Terms and Definitions

What is the Affordable Care Act (ACA)?

Updated: June 5, 2024

Affordable Care Act (ACA) definition and meaning

Formally known as the Patient Protection and Affordable Care Act, the ACA is a federal healthcare reform law enacted on March 23, 2010. Sometimes referred to as PPACA or “Obamacare,” the ACA aims to make medical coverage more accessible and affordable for Americans. Among other provisions, it includes a mandate for applicable large employers (ALEs) to offer health insurance or potentially pay a penalty for failing to do so.

More about the ACA and its purpose

A comprehensive piece of legislation, the ACA has three major objectives:

  • Make health insurance available and affordable to more Americans. Consumers earning between 100% and 400% of the federal poverty level can take advantage of premium tax credits (or subsidies) that reduce the cost of healthcare services.
  • Expand the Medicaid program to cover individuals earning less than 138% of the federal poverty level. Thus far, only some states have expanded their Medicaid program while others have chosen not to.
  • In general, lower the cost of healthcare by supporting innovations in medical care delivery methods.

Notably, the ACA includes an “employer mandate” as part of its goal to make health insurance more available and affordable to employees. This mandate is known as the “Employer Shared Responsibility Provisions.”

What the ACA’s employer mandate requires

Here are some of the provisions and requirements that employers will want to be aware of.


ACA employer mandates

Employers with 50 or more full-time (or full-time equivalent) employees must offer health insurance to at least 95% of their full-time employees. Known as applicable large employers, or ALEs. For an ALE’s plan to be considered “affordable” under the ACA, an employee’s required contributions for coverage should not exceed a specific percentage of their household income (8.39% for 2024, down from 9.12% for 2023).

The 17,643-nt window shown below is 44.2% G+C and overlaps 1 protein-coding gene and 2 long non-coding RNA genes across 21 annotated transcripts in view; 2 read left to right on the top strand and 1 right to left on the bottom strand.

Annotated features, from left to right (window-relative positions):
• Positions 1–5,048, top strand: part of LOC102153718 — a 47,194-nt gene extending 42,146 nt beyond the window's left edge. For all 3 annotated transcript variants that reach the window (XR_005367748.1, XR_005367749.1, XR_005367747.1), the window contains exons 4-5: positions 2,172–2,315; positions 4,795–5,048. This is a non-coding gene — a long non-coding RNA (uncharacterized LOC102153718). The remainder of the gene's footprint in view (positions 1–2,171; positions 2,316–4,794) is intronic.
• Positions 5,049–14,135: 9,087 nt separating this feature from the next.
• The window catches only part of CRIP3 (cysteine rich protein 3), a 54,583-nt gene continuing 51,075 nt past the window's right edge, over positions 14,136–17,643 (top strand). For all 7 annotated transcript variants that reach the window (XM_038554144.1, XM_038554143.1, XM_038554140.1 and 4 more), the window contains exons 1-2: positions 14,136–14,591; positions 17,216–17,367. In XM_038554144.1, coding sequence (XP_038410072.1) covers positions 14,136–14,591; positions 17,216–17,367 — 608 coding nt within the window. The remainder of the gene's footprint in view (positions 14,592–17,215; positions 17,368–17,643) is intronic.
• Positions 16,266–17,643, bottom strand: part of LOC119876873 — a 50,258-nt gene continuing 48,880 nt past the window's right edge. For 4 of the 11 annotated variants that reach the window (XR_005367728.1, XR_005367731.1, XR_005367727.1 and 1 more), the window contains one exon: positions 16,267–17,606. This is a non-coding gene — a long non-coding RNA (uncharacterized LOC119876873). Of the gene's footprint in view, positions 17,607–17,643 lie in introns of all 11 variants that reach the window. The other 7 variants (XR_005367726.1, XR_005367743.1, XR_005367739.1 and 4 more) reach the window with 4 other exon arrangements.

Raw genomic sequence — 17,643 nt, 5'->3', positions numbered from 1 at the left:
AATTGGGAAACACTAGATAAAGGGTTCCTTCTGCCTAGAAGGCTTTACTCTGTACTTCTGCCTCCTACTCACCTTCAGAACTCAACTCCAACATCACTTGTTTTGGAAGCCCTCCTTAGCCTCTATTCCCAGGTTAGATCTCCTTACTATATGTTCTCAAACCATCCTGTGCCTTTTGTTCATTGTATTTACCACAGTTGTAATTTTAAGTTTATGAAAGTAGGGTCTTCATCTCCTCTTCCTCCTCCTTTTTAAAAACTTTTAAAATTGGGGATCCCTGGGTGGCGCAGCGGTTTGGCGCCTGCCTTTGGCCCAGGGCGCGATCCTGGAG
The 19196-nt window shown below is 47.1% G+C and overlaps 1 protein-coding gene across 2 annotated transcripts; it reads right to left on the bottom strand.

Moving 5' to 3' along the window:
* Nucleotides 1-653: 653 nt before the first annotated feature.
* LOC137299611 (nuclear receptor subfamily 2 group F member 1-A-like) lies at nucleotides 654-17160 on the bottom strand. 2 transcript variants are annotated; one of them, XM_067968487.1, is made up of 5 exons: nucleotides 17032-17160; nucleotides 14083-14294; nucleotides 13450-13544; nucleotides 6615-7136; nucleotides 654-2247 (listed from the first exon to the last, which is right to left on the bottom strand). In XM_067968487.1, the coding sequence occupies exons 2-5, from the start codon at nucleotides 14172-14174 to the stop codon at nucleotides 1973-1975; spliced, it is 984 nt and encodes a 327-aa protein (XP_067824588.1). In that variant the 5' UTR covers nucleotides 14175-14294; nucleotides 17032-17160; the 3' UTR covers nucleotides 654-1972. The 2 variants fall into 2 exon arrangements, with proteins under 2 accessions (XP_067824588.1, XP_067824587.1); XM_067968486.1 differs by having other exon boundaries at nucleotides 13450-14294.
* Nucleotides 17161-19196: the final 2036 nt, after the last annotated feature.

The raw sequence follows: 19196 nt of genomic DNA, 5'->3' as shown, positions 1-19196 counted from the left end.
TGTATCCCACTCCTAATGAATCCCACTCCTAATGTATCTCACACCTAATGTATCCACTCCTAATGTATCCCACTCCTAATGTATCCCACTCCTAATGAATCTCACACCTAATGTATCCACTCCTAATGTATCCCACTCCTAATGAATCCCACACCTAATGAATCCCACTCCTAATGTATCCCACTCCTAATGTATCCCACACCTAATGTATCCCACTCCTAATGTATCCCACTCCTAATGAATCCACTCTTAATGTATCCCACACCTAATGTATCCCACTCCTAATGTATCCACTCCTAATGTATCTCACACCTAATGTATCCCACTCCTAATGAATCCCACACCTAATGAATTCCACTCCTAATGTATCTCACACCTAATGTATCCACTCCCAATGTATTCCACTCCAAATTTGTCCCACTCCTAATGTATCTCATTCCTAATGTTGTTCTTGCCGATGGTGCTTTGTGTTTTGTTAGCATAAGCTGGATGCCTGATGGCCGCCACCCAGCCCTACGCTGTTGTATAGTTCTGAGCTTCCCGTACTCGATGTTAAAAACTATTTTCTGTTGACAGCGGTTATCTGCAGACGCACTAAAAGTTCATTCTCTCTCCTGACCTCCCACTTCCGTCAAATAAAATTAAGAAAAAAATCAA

The ACA is administered jointly by the Departments of Health and Human Services, Labor, and the Treasury. The IRS represents administers the ACA’s tax provisions and enforces the employer mandate.
Employees who work 30 or more hours per week (for the same employer) are considered to be full time for ACA purposes. ALEs must provide employees statements and file annual information returns with the IRS reporting whether they offered health insurance, and if so, the  type.
ALEs must provide no less than minimum essential coverage, including essential health benefits such as hospitalization, mental health services, prescription drugs, and emergency/ambulatory services. ALEs may owe penalties if they do not offer coverage to their full-time employees, the coverage is not affordable, and/or the coverage does not meet the minimum value.


To make health insurance more accessible for consumers, the ACA also created the “Health Insurance Marketplace,” which we cover in more detail below.

The Marketplace: Information for individuals and employers

Sometimes called the “Exchange,” the Health Insurance Marketplace is a service that individuals and employers may use to shop for (and enroll in) health insurance. The federal government operates the Marketplace in most states, though some states have their own Marketplace.


Individuals can purchase health insurance through the Marketplace in the following ways:

  • By phone at 1-800-318-2596
  • The federally-operated Marketplace is located online at healthcare.gov
  • In-person assistance, such as through a broker or agent


In addition to medical coverage, people can shop for dental and vision insurance. Based on their income, they might qualify for reduced monthly premiums or savings on out-of-pocket expenses. By completing a Marketplace application, they can learn whether they qualify for Medicaid or the Children’s Health Insurance Program (CHIP). To obtain coverage, individuals must sign up during the enrollment period.


Small businesses with one to 50 full-time employees are able to buy group health insurance through the Marketplace’s Small Business Health Options Program (SHOP). Keep in mind, the ACA’s employer mandate does not apply to these employers — only those with more than 50 full-time employees.


Furthermore, small employers may be eligible for the Small Business Health Care Tax Credit when they meet the following criteria.

  • They have fewer than 25 full-time employees.
  • Their average employee wage is around $56,000 per year or less.
  • They pay no less than 50% of their full-time employees’ health insurance premium costs.
  • They offer SHOP coverage to all their full-time employees.


Generally, small business owners can enroll in the same SHOP coverage that they offer their employees. For this to happen, the plan must also cover at least one employee who isn’t a business owner, partner, or family member.


Small employers can enroll in SHOP coverage through an insurance company or a SHOP-registered broker or agent. Alternatively, they can explore reimbursement options, such as a QSEHRA or ICHRA.

Using the Affordable Care Act in a sentence

“As an ALE under the Affordable Care Act, we chose to offer health insurance because it is important for attracting and retaining top performers. This also keeps us penalty-free.”

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